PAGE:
- Accelerators and Incubators. The use of accelerators and incubators has increased from 2% to 44% among the 30 largest companies in the seven industries and from 4% to 66% among the ten largest. Successful accelerators and incubators typically do not operate in a vacuum; they form partnerships with venturing operations from other corporations or team up with independent accelerators or incubators. The partners often have a common interest in specific fields. Accelerators and incubators typically focus on early stages of the innovation process.
- Innovation Labs. The use of innovation labs has increased from 5% to 19% among the top 30 companies and from 16% to 41% among the top ten. Corporations tend to employ these labs further along the development chain to accelerate time to market. They are in-house units designed to complement—not supplant—conventional R&D and often interact closely with external entrepreneurs. In effect, such labs try to operate as startups, with all the speed and agility that characterize the breed. The main focus of innovation labs tends to be on advancing products or services that are close or adjacent to the core business.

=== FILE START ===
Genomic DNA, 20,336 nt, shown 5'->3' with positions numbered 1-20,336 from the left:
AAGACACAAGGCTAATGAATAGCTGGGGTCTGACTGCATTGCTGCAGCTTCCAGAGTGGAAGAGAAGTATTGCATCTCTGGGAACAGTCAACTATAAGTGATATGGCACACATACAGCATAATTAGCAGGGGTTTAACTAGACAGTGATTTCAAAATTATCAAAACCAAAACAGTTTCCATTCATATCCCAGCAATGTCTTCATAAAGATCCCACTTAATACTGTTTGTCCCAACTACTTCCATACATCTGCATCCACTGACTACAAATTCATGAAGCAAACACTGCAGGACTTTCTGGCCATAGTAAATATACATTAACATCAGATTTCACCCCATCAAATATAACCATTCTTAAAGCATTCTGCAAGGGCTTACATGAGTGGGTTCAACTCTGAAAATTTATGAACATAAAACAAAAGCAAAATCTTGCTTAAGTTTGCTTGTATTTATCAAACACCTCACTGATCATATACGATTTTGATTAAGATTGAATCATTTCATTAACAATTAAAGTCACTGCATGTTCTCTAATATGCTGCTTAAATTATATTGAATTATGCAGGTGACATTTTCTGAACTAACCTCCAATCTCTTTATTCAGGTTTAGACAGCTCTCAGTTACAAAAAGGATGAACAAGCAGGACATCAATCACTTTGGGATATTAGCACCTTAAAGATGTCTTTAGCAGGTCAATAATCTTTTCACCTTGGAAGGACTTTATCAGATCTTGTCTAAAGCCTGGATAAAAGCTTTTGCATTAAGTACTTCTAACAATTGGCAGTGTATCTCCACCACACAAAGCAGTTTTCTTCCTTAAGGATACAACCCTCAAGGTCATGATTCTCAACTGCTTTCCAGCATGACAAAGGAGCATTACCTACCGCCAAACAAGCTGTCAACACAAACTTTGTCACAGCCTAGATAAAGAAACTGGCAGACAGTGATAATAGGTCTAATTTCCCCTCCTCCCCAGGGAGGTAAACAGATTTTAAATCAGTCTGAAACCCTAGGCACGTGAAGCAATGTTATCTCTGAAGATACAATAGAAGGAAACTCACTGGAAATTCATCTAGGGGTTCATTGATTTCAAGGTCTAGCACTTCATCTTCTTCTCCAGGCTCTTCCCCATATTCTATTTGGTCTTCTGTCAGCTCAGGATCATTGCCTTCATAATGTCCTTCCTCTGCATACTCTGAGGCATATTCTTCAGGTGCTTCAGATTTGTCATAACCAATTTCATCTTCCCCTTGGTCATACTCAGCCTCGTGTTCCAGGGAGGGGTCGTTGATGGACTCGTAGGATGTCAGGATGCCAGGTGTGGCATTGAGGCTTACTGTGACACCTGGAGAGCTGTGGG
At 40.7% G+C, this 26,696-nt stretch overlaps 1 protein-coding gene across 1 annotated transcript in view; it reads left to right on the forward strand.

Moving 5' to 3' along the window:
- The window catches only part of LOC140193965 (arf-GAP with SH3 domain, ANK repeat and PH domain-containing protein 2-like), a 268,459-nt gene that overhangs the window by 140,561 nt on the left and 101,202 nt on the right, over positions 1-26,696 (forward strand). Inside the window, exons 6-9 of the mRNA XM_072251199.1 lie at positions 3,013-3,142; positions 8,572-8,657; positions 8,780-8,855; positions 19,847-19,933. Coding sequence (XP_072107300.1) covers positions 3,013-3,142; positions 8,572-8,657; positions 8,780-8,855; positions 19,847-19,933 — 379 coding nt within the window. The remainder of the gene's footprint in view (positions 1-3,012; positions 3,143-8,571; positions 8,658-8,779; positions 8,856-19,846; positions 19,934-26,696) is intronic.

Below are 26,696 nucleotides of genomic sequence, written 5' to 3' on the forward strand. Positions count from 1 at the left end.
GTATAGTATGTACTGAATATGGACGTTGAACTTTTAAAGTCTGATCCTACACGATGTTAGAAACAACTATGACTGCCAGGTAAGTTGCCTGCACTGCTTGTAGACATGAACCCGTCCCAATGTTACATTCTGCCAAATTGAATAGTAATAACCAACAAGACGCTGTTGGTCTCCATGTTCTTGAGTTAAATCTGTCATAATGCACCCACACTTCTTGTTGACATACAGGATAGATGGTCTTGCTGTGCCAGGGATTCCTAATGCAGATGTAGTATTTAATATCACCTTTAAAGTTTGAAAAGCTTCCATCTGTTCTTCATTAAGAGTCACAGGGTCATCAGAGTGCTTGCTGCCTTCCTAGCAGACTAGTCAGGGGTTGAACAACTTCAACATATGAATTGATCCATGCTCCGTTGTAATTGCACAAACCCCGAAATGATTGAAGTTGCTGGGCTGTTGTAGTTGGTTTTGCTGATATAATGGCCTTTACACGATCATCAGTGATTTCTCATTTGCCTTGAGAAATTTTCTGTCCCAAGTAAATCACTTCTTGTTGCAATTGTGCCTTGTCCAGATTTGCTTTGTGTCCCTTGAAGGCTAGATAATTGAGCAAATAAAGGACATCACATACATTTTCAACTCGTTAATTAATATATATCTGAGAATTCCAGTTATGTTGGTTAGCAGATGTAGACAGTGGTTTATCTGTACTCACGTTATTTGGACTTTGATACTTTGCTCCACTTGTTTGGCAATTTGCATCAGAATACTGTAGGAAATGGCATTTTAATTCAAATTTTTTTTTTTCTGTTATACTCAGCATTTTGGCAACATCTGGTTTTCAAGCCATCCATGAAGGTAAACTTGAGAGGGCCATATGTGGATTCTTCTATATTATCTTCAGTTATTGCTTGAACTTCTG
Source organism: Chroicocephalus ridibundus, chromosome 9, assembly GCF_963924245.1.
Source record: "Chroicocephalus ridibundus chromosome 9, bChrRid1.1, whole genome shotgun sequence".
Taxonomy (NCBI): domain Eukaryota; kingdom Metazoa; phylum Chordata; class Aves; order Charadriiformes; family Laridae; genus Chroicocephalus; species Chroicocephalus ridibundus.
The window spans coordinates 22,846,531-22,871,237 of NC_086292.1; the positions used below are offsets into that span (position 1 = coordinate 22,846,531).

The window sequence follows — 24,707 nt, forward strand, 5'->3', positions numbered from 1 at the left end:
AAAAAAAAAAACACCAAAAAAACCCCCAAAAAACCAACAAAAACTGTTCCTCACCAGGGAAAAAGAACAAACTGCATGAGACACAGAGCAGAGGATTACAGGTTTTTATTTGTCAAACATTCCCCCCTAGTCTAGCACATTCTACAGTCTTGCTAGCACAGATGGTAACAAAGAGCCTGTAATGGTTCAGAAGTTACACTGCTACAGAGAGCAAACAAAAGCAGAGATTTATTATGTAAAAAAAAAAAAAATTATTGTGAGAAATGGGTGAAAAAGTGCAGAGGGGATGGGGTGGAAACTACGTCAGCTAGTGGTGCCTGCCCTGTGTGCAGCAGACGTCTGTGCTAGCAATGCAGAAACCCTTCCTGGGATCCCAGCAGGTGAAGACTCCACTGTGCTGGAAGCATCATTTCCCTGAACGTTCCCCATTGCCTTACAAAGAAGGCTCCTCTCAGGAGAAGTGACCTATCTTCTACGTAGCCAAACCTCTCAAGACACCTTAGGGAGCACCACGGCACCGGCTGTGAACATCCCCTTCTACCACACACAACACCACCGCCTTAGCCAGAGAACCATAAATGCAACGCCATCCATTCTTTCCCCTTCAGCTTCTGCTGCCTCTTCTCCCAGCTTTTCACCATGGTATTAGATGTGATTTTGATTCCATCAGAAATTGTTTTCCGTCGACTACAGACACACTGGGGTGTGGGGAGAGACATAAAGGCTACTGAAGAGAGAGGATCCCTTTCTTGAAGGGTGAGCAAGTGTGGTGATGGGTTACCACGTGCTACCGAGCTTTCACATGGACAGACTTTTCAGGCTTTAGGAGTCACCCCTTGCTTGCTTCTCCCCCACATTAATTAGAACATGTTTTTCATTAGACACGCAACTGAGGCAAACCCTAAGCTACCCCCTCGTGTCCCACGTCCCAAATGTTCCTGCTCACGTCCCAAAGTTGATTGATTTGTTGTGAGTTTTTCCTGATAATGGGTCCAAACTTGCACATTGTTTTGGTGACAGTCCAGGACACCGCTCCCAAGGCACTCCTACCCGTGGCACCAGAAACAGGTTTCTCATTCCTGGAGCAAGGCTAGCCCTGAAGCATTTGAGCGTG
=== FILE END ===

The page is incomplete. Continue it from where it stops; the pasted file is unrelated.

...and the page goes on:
We have expertise and advise organisations in the establishment of all three of these strategies. While we endorse this mode of thinking, we also believe that building innovation capability in the core, in parallel with these three initiatives, is the right way to achieve lasting transformation.
Whilst not wishing to question BCG’s methodology, a few points are worth raising in our view: